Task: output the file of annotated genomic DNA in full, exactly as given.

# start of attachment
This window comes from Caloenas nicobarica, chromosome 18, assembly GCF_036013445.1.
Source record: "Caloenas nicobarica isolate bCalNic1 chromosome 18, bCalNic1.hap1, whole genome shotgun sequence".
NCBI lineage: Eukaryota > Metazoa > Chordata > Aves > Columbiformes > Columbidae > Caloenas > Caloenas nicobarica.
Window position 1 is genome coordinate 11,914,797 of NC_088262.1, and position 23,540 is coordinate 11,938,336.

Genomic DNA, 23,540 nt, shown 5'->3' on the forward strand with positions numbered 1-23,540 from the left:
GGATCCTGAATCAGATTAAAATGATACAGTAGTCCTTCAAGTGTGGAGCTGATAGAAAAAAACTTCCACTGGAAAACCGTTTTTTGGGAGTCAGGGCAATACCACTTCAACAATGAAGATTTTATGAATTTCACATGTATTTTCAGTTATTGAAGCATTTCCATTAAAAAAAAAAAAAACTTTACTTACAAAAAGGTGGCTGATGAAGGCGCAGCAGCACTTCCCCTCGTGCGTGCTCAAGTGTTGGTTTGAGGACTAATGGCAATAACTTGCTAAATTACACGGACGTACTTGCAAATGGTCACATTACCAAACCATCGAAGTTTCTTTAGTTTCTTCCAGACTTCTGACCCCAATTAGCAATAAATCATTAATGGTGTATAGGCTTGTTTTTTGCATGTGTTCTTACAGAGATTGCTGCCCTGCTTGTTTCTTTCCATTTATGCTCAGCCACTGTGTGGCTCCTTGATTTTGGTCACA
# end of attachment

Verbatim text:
This window comes from Caloenas nicobarica, chromosome 18, assembly GCF_036013445.1.
Source record: "Caloenas nicobarica isolate bCalNic1 chromosome 18, bCalNic1.hap1, whole genome shotgun sequence".
NCBI lineage: Eukaryota > Metazoa > Chordata > Aves > Columbiformes > Columbidae > Caloenas > Caloenas nicobarica.
Window position 1 is genome coordinate 11,914,797 of NC_088262.1, and position 23,540 is coordinate 11,938,336.

Genomic DNA, 23,540 nt, shown 5'->3' on the forward strand with positions numbered 1-23,540 from the left:
GGATCCTGAATCAGATTAAAATGATACAGTAGTCCTTCAAGTGTGGAGCTGATAGAAAAAAACTTCCACTGGAAAACCGTTTTTTGGGAGTCAGGGCAATACCACTTCAACAATGAAGATTTTATGAATTTCACATGTATTTTCAGTTATTGAAGCATTTCCATTAAAAAAAAAAAAAACTTTACTTACAAAAAGGTGGCTGATGAAGGCGCAGCAGCACTTCCCCTCGTGCGTGCTCAAGTGTTGGTTTGAGGACTAATGGCAATAACTTGCTAAATTACACGGACGTACTTGCAAATGGTCACATTACCAAACCATCGAAGTTTCTTTAGTTTCTTCCAGACTTCTGACCCCAATTAGCAATAAATCATTAATGGTGTATAGGCTTGTTTTTTGCATGTGTTCTTACAGAGATTGCTGCCCTGCTTGTTTCTTTCCATTTATGCTCAGCCACTGTGTGGCTCCTTGATTTTGGTCACA